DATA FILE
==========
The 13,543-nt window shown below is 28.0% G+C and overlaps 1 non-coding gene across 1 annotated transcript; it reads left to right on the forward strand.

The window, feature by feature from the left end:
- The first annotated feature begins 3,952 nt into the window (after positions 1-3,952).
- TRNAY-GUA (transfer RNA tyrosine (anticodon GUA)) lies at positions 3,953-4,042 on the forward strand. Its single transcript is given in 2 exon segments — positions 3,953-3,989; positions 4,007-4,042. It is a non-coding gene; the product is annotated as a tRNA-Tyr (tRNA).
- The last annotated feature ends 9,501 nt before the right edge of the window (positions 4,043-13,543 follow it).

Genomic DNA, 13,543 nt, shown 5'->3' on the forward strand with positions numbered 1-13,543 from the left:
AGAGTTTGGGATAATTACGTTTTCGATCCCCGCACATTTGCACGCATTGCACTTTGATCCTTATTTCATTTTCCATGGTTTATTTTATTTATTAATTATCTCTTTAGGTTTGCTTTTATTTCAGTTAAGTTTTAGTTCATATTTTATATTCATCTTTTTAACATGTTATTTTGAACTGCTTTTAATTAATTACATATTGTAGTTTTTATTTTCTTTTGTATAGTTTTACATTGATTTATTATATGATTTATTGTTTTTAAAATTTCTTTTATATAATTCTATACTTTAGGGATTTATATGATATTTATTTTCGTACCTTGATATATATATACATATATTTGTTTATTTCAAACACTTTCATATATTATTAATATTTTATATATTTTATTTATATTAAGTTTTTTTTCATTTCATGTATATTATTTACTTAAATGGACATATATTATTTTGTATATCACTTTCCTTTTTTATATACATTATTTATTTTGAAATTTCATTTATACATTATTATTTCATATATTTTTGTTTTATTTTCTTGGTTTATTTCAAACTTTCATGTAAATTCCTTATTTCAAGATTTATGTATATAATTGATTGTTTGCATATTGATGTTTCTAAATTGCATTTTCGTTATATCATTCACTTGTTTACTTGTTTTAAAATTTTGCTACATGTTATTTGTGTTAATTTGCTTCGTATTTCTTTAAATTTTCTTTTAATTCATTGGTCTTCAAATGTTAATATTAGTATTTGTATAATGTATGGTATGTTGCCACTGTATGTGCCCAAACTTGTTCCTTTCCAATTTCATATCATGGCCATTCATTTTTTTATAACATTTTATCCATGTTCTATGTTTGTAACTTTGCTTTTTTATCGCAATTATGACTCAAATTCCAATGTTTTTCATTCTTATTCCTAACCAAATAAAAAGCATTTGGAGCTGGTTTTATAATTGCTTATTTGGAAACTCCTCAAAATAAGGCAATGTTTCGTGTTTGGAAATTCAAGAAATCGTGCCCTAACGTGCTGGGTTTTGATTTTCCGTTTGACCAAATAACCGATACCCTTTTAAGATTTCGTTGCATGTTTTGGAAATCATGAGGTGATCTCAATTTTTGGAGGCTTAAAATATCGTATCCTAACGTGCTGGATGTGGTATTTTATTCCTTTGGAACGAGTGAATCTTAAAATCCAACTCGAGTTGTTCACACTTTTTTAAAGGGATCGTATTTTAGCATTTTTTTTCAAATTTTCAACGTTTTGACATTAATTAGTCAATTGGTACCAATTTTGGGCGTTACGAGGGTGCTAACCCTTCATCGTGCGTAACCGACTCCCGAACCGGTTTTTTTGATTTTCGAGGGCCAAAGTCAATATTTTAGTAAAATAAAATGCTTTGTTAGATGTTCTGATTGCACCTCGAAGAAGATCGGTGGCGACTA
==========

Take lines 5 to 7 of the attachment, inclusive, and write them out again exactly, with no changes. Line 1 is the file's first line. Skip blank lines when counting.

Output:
- The last annotated feature ends 9,501 nt before the right edge of the window (positions 4,043-13,543 follow it).

Genomic DNA, 13,543 nt, shown 5'->3' on the forward strand with positions numbered 1-13,543 from the left:
AGAGTTTGGGATAATTACGTTTTCGATCCCCGCACATTTGCACGCATTGCACTTTGATCCTTATTTCATTTTCCATGGTTTATTTTATTTATTAATTATCTCTTTAGGTTTGCTTTTATTTCAGTTAAGTTTTAGTTCATATTTTATATTCATCTTTTTAACATGTTATTTTGAACTGCTTTTAATTAATTACATATTGTAGTTTTTATTTTCTTTTGTATAGTTTTACATTGATTTATTATATGATTTATTGTTTTTAAAATTTCTTTTATATAATTCTATACTTTAGGGATTTATATGATATTTATTTTCGTACCTTGATATATATATACATATATTTGTTTATTTCAAACACTTTCATATATTATTAATATTTTATATATTTTATTTATATTAAGTTTTTTTTCATTTCATGTATATTATTTACTTAAATGGACATATATTATTTTGTATATCACTTTCCTTTTTTATATACATTATTTATTTTGAAATTTCATTTATACATTATTATTTCATATATTTTTGTTTTATTTTCTTGGTTTATTTCAAACTTTCATGTAAATTCCTTATTTCAAGATTTATGTATATAATTGATTGTTTGCATATTGATGTTTCTAAATTGCATTTTCGTTATATCATTCACTTGTTTACTTGTTTTAAAATTTTGCTACATGTTATTTGTGTTAATTTGCTTCGTATTTCTTTAAATTTTCTTTTAATTCATTGGTCTTCAAATGTTAATATTAGTATTTGTATAATGTATGGTATGTTGCCACTGTATGTGCCCAAACTTGTTCCTTTCCAATTTCATATCATGGCCATTCATTTTTTTATAACATTTTATCCATGTTCTATGTTTGTAACTTTGCTTTTTTATCGCAATTATGACTCAAATTCCAATGTTTTTCATTCTTATTCCTAACCAAATAAAAAGCATTTGGAGCTGGTTTTATAATTGCTTATTTGGAAACTCCTCAAAATAAGGCAATGTTTCGTGTTTGGAAATTCAAGAAATCGTGCCCTAACGTGCTGGGTTTTGATTTTCCGTTTGACCAAATAACCGATACCCTTTTAAGATTTCGTTGCATGTTTTGGAAATCATGAGGTGATCTCAATTTTTGGAGGCTTAAAATATCGTATCCTAACGTGCTGGATGTGGTATTTTATTCCTTTGGAACGAGTGAATCTTAAAATCCAACTCGAGTTGTTCACACTTTTTTAAAGGGATCGTATTTTAGCATTTTTTTTCAAATTTTCAACGTTTTGACATTAATTAGTCAATTGGTACCAATTTTGGGCGTTACGAGGGTGCTAACCCTTCATCGTGCGTAACCGACTCCCGAACCGGTTTTTTTGATTTTCGAGGGCCAAAGTCAATATTTTAGTAAAATAAAATGCTTTGTTAGATGTTCTGATTGCACCTCGAAGAAGATCGGTGGCGACTA